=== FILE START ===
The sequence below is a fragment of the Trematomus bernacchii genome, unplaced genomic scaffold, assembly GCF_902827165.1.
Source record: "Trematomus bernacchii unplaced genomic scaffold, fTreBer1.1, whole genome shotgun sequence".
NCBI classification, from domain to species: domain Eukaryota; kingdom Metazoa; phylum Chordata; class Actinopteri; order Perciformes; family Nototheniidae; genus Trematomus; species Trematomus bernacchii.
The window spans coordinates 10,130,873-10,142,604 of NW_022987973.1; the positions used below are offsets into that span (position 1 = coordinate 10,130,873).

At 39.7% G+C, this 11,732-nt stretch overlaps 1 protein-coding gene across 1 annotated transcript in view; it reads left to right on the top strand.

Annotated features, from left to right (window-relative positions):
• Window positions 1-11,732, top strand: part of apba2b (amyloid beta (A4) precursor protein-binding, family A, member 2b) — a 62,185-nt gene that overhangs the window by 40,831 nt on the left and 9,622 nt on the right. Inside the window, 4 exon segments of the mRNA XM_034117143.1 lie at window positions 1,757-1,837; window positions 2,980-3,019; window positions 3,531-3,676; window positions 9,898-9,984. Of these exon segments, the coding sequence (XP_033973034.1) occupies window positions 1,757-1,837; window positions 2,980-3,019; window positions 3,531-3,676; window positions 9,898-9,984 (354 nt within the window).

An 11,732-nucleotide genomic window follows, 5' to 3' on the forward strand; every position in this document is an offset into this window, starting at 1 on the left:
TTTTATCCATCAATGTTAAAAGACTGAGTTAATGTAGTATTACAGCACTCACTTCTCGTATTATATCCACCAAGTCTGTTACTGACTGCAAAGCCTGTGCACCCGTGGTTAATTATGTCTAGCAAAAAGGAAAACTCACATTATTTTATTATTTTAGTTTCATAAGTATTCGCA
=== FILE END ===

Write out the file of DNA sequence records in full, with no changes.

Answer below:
The sequence below is a fragment of the Trematomus bernacchii genome, unplaced genomic scaffold, assembly GCF_902827165.1.
Source record: "Trematomus bernacchii unplaced genomic scaffold, fTreBer1.1, whole genome shotgun sequence".
NCBI classification, from domain to species: domain Eukaryota; kingdom Metazoa; phylum Chordata; class Actinopteri; order Perciformes; family Nototheniidae; genus Trematomus; species Trematomus bernacchii.
The window spans coordinates 10,130,873-10,142,604 of NW_022987973.1; the positions used below are offsets into that span (position 1 = coordinate 10,130,873).

At 39.7% G+C, this 11,732-nt stretch overlaps 1 protein-coding gene across 1 annotated transcript in view; it reads left to right on the top strand.

Annotated features, from left to right (window-relative positions):
• Window positions 1-11,732, top strand: part of apba2b (amyloid beta (A4) precursor protein-binding, family A, member 2b) — a 62,185-nt gene that overhangs the window by 40,831 nt on the left and 9,622 nt on the right. Inside the window, 4 exon segments of the mRNA XM_034117143.1 lie at window positions 1,757-1,837; window positions 2,980-3,019; window positions 3,531-3,676; window positions 9,898-9,984. Of these exon segments, the coding sequence (XP_033973034.1) occupies window positions 1,757-1,837; window positions 2,980-3,019; window positions 3,531-3,676; window positions 9,898-9,984 (354 nt within the window).

An 11,732-nucleotide genomic window follows, 5' to 3' on the forward strand; every position in this document is an offset into this window, starting at 1 on the left:
TTTTATCCATCAATGTTAAAAGACTGAGTTAATGTAGTATTACAGCACTCACTTCTCGTATTATATCCACCAAGTCTGTTACTGACTGCAAAGCCTGTGCACCCGTGGTTAATTATGTCTAGCAAAAAGGAAAACTCACATTATTTTATTATTTTAGTTTCATAAGTATTCGCA